I turned to readers to help choose the elements of our Pulp cover—a cover that we're pretty sure is part of the reason that issue has already sold out. But for Micro/Macro, I found myself looking inward, and the design became much more personal than I expected or wanted.
As summer stretches its legs in the Pacific Northwest, Nikki McClure's calendar is helping me count down the months. The cut paper artist seems to be everywhere now: on bookshelves, greeting cards, and fabulous retrospectives in museums opening this fall. McClure is known for her dramatic etchings of everyday life, resistance, and celebration. As Cinders Gallery puts it, "Armed with an X-acto knife, she cuts out her images from a single sheet of paper and creates a bold language that translates the complex poetry of motherhood, nature, and activism into a simple and endearing picture." She's been doing it for over a decade, and despite age, fame, and maybe a little fortune, seems to be as true to her roots as before. And that's what's so inspiring: a continuous evolution of radical art-making that doesn't sell out after life changes like having families or getting older.
Office chairs upholstered in mourning fabric, Arabic calligraphy covering white walls like black foliage, and graphic patterns with horrific details—these are just a sampling of Parastou Forouhar's multimedia artwork.
If you've ever thought the rainbow patch could use a 21st century makeover, you weren't alone. Revel & Riot is a new company whose aim is to "promote LGBTQ rights, awareness and equality through new media, graphics, writing, and products on the internet." Their tees, posters, and buttons with sharp designs and reappropriated statements ("God Hates Bags", "Gay is Good", "Ask. Tell.") are awesome and a great way to show your politics while looking good. by Dykes to Watch Out For and Fun Home author Alison Bechdel has even given a shout-out to them!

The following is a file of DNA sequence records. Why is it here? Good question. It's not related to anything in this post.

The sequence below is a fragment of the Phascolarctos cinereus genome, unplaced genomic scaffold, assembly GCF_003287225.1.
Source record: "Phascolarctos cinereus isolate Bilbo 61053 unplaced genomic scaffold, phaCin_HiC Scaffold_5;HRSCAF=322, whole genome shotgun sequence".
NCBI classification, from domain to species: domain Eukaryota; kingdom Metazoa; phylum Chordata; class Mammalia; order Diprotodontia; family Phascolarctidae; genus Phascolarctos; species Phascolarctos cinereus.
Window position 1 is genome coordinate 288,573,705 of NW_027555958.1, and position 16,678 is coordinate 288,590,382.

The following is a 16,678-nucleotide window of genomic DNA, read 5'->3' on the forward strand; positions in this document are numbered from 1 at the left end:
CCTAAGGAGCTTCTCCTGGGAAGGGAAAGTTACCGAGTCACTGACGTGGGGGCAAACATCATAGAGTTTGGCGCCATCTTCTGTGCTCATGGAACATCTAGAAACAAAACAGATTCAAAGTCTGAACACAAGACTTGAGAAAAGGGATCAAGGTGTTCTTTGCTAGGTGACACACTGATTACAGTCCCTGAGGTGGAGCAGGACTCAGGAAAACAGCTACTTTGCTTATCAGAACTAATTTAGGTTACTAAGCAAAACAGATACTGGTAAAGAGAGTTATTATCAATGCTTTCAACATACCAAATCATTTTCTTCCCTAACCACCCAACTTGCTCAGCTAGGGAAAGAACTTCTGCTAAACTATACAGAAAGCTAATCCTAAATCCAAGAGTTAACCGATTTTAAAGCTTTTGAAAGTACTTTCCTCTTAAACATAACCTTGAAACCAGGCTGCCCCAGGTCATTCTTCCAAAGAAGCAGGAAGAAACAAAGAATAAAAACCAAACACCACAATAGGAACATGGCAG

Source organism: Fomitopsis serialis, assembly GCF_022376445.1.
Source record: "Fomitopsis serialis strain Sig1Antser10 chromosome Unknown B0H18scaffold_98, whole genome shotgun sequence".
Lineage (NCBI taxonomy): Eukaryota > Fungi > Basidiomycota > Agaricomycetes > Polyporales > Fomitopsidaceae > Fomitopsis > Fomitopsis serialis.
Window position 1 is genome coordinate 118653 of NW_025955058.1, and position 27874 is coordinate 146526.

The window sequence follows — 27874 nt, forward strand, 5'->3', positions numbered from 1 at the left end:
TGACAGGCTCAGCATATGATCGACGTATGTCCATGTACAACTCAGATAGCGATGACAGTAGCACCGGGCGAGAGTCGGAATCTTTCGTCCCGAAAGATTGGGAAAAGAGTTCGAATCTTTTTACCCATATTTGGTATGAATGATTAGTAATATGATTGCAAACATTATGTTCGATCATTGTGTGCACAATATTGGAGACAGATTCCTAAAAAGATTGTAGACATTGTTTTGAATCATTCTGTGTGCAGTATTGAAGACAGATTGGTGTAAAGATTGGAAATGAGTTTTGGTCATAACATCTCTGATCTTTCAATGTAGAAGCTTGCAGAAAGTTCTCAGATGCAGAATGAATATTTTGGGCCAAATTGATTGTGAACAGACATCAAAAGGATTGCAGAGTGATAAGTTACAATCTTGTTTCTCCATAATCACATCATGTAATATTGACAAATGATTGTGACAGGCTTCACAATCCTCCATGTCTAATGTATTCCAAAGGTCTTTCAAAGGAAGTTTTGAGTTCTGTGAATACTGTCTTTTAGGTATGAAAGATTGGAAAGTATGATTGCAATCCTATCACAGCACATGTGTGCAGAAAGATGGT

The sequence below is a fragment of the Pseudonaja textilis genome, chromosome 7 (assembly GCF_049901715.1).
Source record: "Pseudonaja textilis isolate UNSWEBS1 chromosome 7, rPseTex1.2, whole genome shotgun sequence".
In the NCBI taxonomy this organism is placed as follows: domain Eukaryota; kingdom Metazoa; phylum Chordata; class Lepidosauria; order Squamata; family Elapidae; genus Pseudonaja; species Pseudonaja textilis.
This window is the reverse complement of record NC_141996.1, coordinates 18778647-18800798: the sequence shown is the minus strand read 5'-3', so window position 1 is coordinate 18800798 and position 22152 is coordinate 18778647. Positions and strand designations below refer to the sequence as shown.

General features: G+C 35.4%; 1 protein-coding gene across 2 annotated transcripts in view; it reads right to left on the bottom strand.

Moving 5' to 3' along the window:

Lovers of art and design—you'll be pleased to make the acquaintance of the blog: Birdwatching. Writes the site itself: This blog is set up to collect, share and recognize the work of female graphic design creators everywhere. Relatively new on the scene, the blog has still already managed to showcase work from South America, Continenetal Europe, The UK , Japan and North America. More after the Jump
What do you do when the artist you love is, well, kind of a
jerk? I always tell people that it's important to separate the art from
the artist. I mean, if I had to like the personality of every musician,
painter or designer as well as their art—I'd be in trouble (Woody Allen
anyone?). So when I sat down to write this post about incredibly
talented graphic design/calligrapher, Marian Bantjes, it's funny that
I, myself, struggled with this very issue. (read on and take the poll on this at the end of the blog!)